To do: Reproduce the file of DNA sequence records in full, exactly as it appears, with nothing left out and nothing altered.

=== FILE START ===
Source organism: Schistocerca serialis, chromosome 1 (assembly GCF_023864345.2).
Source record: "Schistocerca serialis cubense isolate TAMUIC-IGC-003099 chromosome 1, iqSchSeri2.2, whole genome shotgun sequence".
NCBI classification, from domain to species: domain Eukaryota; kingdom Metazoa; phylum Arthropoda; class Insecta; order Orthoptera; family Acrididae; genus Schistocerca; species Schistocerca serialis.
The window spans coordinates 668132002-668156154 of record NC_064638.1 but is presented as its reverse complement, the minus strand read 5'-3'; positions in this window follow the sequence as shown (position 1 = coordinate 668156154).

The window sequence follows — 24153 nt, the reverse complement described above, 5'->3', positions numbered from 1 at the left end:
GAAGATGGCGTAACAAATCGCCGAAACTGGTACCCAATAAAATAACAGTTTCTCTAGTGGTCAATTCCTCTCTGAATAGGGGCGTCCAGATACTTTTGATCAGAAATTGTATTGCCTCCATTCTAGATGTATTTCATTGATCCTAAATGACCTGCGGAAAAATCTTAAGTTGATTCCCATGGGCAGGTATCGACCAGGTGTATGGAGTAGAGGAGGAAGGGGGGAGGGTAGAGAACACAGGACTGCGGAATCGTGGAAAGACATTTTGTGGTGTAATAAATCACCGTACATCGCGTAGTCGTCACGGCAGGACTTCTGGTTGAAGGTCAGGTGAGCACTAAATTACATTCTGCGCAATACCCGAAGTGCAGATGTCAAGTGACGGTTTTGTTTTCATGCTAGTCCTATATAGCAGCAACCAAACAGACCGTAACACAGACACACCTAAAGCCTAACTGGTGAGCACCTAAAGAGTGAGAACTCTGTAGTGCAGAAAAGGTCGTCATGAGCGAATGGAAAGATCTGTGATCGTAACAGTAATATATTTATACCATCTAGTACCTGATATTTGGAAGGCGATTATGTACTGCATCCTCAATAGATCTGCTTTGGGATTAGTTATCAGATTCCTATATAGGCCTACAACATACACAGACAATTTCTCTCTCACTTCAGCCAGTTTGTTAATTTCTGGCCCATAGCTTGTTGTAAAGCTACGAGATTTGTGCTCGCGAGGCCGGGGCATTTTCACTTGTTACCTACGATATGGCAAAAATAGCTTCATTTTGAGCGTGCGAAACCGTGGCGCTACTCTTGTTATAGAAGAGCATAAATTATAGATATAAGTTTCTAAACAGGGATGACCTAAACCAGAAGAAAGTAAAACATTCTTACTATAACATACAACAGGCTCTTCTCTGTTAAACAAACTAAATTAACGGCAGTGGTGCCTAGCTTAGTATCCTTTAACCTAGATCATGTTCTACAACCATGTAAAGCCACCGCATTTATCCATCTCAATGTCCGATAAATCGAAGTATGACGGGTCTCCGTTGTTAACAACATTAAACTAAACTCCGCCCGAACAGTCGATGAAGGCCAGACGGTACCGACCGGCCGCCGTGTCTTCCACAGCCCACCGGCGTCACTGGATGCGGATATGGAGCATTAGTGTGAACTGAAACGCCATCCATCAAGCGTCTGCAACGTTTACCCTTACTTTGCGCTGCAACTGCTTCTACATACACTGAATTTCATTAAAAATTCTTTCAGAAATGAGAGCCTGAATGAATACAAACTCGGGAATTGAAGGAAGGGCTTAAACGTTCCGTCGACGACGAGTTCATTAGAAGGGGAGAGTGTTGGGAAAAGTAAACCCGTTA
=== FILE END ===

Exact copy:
Source organism: Schistocerca serialis, chromosome 1 (assembly GCF_023864345.2).
Source record: "Schistocerca serialis cubense isolate TAMUIC-IGC-003099 chromosome 1, iqSchSeri2.2, whole genome shotgun sequence".
NCBI classification, from domain to species: domain Eukaryota; kingdom Metazoa; phylum Arthropoda; class Insecta; order Orthoptera; family Acrididae; genus Schistocerca; species Schistocerca serialis.
The window spans coordinates 668132002-668156154 of record NC_064638.1 but is presented as its reverse complement, the minus strand read 5'-3'; positions in this window follow the sequence as shown (position 1 = coordinate 668156154).

The window sequence follows — 24153 nt, the reverse complement described above, 5'->3', positions numbered from 1 at the left end:
GAAGATGGCGTAACAAATCGCCGAAACTGGTACCCAATAAAATAACAGTTTCTCTAGTGGTCAATTCCTCTCTGAATAGGGGCGTCCAGATACTTTTGATCAGAAATTGTATTGCCTCCATTCTAGATGTATTTCATTGATCCTAAATGACCTGCGGAAAAATCTTAAGTTGATTCCCATGGGCAGGTATCGACCAGGTGTATGGAGTAGAGGAGGAAGGGGGGAGGGTAGAGAACACAGGACTGCGGAATCGTGGAAAGACATTTTGTGGTGTAATAAATCACCGTACATCGCGTAGTCGTCACGGCAGGACTTCTGGTTGAAGGTCAGGTGAGCACTAAATTACATTCTGCGCAATACCCGAAGTGCAGATGTCAAGTGACGGTTTTGTTTTCATGCTAGTCCTATATAGCAGCAACCAAACAGACCGTAACACAGACACACCTAAAGCCTAACTGGTGAGCACCTAAAGAGTGAGAACTCTGTAGTGCAGAAAAGGTCGTCATGAGCGAATGGAAAGATCTGTGATCGTAACAGTAATATATTTATACCATCTAGTACCTGATATTTGGAAGGCGATTATGTACTGCATCCTCAATAGATCTGCTTTGGGATTAGTTATCAGATTCCTATATAGGCCTACAACATACACAGACAATTTCTCTCTCACTTCAGCCAGTTTGTTAATTTCTGGCCCATAGCTTGTTGTAAAGCTACGAGATTTGTGCTCGCGAGGCCGGGGCATTTTCACTTGTTACCTACGATATGGCAAAAATAGCTTCATTTTGAGCGTGCGAAACCGTGGCGCTACTCTTGTTATAGAAGAGCATAAATTATAGATATAAGTTTCTAAACAGGGATGACCTAAACCAGAAGAAAGTAAAACATTCTTACTATAACATACAACAGGCTCTTCTCTGTTAAACAAACTAAATTAACGGCAGTGGTGCCTAGCTTAGTATCCTTTAACCTAGATCATGTTCTACAACCATGTAAAGCCACCGCATTTATCCATCTCAATGTCCGATAAATCGAAGTATGACGGGTCTCCGTTGTTAACAACATTAAACTAAACTCCGCCCGAACAGTCGATGAAGGCCAGACGGTACCGACCGGCCGCCGTGTCTTCCACAGCCCACCGGCGTCACTGGATGCGGATATGGAGCATTAGTGTGAACTGAAACGCCATCCATCAAGCGTCTGCAACGTTTACCCTTACTTTGCGCTGCAACTGCTTCTACATACACTGAATTTCATTAAAAATTCTTTCAGAAATGAGAGCCTGAATGAATACAAACTCGGGAATTGAAGGAAGGGCTTAAACGTTCCGTCGACGACGAGTTCATTAGAAGGGGAGAGTGTTGGGAAAAGTAAACCCGTTA